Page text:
In "10-10-10" Suzy Welch explains how she applies her strategy to all of the decisions she makes in her life.
By asking herself what the consequences of that decision are in 10 minutes, 10 months and 10 years in her life, Welch writes that 10-10-10 has become a sucessful "life management tool."
Check out an excerpt of the book below, then head to the "GMA" Library for other great reads.
To tell you the truth, I didn't know precisely what 10-10-10 was at the moment of its inception, except that I suddenly felt as if I had a new, different, and massively better operating principle in my (albeit tenuous) grasp. I had come upon, it seemed, an enhanced thinking process of sorts, a methodology for getting systematic about things. All I really had to do to reclaim my life, I realized that morning on my Hawaiian balcony, was to start making my decisions differently—proactively—by deliberately considering their consequences in the immediate present, near term, and distant future.
In ten minutes . . . ten months . . . and ten years. If I did that, I figured with a fair amount of wonder, I might actually have my very own "life management tool." And thirteen years later, that term continues to be how I define 10-10-10 in quick and easy shorthand. That said, I've certainly heard 10-10-10 described in other ways.
One dedicated 10-10-10 practitioner I know calls it "a road map for clarity and courage," another, "my little guilt eraser." A grandmother from Houston once told me she refers to 10-10-10 as her "kick-start to get unfrozen." A Canadian minister who has preached about 10-10-10 describes it as "a great bridge enabling us to put things in perspective."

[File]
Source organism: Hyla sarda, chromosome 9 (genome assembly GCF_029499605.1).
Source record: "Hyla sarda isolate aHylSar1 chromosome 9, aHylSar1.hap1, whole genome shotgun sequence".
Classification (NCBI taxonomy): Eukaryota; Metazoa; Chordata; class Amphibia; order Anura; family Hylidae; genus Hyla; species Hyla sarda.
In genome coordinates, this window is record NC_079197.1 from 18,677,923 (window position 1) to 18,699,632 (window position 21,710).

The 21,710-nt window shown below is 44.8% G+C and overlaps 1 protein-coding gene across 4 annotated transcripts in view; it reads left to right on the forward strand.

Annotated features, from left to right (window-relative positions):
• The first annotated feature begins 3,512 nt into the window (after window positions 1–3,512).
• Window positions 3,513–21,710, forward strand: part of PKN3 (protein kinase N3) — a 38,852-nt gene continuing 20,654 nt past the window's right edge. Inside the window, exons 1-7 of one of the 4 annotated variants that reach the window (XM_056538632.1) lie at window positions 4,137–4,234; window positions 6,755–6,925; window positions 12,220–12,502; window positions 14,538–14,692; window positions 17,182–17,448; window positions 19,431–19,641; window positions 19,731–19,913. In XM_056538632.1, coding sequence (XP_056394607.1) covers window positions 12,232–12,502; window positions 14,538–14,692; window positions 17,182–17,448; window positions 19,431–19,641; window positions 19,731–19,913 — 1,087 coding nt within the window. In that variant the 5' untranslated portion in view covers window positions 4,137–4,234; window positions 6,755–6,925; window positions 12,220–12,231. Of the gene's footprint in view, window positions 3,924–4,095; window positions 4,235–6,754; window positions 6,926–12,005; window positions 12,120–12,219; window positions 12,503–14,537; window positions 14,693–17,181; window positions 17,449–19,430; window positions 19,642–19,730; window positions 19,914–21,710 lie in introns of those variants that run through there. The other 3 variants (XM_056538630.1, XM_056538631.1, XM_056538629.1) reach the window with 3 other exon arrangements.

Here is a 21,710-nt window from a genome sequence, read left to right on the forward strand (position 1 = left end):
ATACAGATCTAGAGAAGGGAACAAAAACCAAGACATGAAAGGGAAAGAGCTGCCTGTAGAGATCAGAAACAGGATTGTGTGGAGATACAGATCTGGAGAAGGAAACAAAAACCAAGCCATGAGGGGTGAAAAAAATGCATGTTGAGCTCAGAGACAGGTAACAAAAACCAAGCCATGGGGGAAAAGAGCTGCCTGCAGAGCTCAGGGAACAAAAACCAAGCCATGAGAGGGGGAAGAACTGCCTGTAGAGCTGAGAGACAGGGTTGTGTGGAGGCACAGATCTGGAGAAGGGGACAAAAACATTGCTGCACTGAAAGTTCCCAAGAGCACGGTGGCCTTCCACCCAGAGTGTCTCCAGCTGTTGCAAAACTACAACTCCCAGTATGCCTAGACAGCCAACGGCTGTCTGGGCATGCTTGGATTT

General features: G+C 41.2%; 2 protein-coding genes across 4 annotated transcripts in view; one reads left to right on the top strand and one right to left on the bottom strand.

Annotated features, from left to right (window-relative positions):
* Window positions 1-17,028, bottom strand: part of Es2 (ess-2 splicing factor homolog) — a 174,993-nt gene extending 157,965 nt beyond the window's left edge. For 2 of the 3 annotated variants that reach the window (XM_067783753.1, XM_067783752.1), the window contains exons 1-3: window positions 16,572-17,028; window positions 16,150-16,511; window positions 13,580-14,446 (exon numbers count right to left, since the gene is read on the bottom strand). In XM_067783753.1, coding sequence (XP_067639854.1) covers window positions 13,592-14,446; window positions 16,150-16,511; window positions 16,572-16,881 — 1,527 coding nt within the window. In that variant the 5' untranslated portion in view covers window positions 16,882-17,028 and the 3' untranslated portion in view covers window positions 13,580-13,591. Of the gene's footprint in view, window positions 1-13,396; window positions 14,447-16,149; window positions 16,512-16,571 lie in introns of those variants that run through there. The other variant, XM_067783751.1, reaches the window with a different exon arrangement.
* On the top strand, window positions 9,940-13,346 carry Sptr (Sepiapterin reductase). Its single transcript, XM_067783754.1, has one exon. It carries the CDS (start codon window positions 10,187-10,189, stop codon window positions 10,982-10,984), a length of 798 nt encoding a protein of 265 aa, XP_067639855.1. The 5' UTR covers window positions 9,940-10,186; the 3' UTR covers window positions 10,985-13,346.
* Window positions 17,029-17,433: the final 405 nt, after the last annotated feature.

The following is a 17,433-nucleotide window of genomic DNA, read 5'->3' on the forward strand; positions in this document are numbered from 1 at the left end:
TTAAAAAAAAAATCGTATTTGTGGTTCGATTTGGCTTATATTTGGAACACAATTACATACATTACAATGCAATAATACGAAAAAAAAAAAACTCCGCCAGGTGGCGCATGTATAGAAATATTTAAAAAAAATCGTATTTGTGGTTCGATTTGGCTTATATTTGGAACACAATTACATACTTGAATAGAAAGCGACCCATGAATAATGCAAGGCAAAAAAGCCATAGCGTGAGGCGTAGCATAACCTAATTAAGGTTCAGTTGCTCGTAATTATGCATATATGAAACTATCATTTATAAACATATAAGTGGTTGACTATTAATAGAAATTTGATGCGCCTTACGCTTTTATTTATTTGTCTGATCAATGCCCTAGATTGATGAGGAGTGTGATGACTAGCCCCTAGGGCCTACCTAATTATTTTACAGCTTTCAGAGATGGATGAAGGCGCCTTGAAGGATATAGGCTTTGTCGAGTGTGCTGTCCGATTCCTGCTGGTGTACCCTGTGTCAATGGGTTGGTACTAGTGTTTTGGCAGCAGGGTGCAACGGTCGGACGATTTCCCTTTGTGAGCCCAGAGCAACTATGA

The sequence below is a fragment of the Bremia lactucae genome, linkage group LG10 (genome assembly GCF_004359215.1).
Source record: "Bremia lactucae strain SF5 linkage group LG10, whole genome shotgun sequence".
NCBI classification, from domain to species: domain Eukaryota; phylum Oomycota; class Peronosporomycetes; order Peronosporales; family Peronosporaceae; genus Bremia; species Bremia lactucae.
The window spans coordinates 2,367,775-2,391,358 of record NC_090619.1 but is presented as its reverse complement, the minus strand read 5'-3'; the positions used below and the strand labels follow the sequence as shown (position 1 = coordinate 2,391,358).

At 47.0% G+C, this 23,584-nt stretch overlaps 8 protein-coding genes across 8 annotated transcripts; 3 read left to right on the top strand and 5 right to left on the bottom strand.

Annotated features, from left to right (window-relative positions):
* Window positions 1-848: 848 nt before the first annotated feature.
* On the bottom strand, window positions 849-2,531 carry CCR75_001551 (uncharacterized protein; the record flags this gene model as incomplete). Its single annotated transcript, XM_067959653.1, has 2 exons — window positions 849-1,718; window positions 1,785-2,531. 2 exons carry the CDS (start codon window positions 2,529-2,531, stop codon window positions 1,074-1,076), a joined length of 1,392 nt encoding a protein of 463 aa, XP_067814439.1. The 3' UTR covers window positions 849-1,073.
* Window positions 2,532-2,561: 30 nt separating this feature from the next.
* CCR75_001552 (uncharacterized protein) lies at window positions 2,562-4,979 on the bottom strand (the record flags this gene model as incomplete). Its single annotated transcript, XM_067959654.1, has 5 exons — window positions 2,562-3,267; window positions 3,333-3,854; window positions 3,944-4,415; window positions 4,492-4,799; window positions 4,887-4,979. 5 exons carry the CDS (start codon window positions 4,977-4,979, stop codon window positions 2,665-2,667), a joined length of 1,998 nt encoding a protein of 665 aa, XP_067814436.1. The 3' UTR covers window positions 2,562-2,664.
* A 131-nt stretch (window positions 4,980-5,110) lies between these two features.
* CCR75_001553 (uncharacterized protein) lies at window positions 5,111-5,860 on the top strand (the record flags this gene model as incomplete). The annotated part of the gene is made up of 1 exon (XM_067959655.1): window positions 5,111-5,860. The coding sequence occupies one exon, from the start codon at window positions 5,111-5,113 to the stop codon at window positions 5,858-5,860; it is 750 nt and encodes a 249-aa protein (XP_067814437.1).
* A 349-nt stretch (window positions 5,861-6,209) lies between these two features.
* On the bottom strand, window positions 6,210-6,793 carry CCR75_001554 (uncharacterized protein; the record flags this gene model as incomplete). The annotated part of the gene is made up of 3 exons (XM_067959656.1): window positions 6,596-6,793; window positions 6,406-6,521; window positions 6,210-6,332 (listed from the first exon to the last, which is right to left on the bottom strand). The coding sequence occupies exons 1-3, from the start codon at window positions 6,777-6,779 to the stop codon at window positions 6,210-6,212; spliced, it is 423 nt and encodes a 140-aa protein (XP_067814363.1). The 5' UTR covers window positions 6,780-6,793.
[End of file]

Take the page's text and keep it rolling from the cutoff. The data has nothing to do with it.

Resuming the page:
But none of those handles for 10-10-10—mine included—really describe the nitty-gritty logistics of the process. So before we go any further, let's break them down.
THE HOW OF 10-10-10
Every 10-10-10 process starts with a question. That is, every 10-10-10 begins with posing your dilemma, crisis, or problem in the form of a query. Should I quit my job? Should I buy the house with the great backyard and leaky roof? Should I hold my son back a year in school? Should I stay in my relationship or end it?
Having a defined question is essential to 10-10-10, I've come to discover, because so many messy problems are intertwined with side issues and sub-issues, distractions and digressions, red herrings and bit players. Thus, the most effective 10-10-10s always tend to start with determining exactly what issue, underneath it all, you're trying to resolve.
The next stage of 10-10-10 is data collection. Not to worry; you can conduct this part of the process in your head, on your computer, with pen and paper, or in conversation with a friend or partner— whatever works. The only real "requirement" is that you be honest and exhaustive in answering the following prompts: Given my question, what are the consequences of each of my options in ten minutes?
In ten months?
In ten years?